Posts Tagged ‘Copenhagen Conference’
December 20th, 2009 at 12:47 am
The Fire Insurance Fallacy
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On yesterday’s “Hardball”, Democratic strategist (and promiscuous presidential campaign kamikaze) Bob Shrum got into an almost unwatchable scrimmage over global warming and the Copenhagen Conference with Pat Buchanan.  In a tag-team effort with host Chris Matthews, Shrum tried to side-step the epistemological questions surrounding climate change by invoking the analogy of carrying fire insurance.

This meme, which has started showing up in Democratic talking points lately, tries to get around climate uncertainty by invoking the “precautionary principle”: that it’s prudent to take decisive action proportional to a catastrophic threat even if the potential of that threat being realized is miniscule. This irrational doctrine has been part of the environmental left’s catechism for decades, but its appearance in the political sphere shows that liberals are becoming sensitive to the fallout over Climategate and trying to reframe their position as a common sense hedge against catastrophe.  Wrong.

The Precautionary Principle sounds good in a vacuum (who caucuses for increased risk, after all?), but is (ironically) non-empirical in its application. All of life is a matter of weighing probable rewards versus probable risks. Jettisoning this cost-benefit principle on a serious policy issue is dangerous — and the insurance analogy shows why.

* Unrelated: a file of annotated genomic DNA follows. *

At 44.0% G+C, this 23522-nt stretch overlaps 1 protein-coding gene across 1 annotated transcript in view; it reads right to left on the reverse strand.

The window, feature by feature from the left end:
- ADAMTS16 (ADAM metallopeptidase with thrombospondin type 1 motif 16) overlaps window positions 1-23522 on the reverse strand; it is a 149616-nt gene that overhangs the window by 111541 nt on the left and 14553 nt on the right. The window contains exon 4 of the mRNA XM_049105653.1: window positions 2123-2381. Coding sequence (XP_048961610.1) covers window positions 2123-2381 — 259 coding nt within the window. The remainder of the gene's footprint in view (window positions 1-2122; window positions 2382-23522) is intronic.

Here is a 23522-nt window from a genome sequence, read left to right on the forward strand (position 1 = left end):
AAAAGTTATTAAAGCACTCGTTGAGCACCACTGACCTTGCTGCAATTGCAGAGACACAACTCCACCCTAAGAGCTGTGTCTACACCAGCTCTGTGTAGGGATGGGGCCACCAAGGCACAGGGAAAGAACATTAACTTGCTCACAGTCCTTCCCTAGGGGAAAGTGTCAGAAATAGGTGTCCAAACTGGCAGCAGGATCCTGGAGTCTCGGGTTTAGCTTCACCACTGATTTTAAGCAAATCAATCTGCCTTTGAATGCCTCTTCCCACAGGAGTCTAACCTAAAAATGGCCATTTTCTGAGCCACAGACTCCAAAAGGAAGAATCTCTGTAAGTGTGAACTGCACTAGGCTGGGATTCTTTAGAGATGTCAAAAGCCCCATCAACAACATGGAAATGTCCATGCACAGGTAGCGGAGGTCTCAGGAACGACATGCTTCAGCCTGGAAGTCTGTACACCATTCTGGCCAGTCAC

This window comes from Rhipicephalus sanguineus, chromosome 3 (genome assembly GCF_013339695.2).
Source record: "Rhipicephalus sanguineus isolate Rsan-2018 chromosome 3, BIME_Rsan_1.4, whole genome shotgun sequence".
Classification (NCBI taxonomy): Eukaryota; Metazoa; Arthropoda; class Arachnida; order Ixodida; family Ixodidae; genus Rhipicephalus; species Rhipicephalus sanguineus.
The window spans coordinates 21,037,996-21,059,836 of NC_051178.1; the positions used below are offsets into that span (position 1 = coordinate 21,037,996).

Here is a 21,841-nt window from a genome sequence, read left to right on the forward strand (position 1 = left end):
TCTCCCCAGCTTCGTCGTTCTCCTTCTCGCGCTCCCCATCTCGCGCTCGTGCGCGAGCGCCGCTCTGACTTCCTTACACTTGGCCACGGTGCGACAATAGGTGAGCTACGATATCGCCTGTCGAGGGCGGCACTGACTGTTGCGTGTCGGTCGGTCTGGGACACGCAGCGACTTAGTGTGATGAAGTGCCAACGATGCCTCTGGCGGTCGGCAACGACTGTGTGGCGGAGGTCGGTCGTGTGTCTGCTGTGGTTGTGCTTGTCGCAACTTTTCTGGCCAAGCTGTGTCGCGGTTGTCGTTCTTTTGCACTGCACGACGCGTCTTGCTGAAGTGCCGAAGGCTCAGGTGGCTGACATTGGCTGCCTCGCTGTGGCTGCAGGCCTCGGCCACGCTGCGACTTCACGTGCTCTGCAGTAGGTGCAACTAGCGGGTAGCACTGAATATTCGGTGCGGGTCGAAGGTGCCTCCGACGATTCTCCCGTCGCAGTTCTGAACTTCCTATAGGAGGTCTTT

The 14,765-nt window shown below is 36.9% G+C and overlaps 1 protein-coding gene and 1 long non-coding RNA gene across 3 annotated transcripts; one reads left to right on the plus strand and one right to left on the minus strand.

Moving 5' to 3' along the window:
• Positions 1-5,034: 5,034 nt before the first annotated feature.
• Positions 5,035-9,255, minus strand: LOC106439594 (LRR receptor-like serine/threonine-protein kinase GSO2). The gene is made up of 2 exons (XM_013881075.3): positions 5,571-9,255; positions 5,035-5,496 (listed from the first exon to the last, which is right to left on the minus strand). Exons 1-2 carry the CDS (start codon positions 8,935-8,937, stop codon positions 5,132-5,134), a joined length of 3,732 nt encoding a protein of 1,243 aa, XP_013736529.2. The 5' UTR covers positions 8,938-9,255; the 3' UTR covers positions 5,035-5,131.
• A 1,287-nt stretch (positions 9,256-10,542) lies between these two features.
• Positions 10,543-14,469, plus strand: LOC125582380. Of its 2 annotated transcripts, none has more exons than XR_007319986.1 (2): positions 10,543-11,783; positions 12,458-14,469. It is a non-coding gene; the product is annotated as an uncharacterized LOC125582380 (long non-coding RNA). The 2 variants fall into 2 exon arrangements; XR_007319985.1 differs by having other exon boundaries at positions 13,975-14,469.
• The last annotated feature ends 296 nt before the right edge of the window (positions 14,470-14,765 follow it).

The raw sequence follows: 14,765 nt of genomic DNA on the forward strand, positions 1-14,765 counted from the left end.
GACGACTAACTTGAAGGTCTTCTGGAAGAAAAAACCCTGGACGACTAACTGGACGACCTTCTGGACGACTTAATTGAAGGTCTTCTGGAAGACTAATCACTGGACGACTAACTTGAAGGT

Think about how fire insurance actually works. You pay a miniscule fee to hedge against the minute possibility of a catastrophic outcome. But that’s not how carbon abatement schemes work. First of all, there’s no pool to socialize risk within. As an inherently global “crisis”, everyone is supposedly effected — so it’s impossible to cross-subsidize in the way that insurance plans do. But more importantly, you wouldn’t buy fire insurance that costs exponentially more than the likely damage from a fire — and that’s what the economic disaster represented by cap and trade and other such schemes would mean.

Liberals can’t get their head around the fact that there’s only so much value swimming around in an economy (regardless of the money supply).  If you use some of it in one place, you can’t use it in another. And when government mandates its use, it’s almost always less efficient than the private sector. This is called an opportunity cost. It’s usually covered in the first few days of an elementary economics course. This is what happens when we elect people who cut that class for a Sierra Club meeting.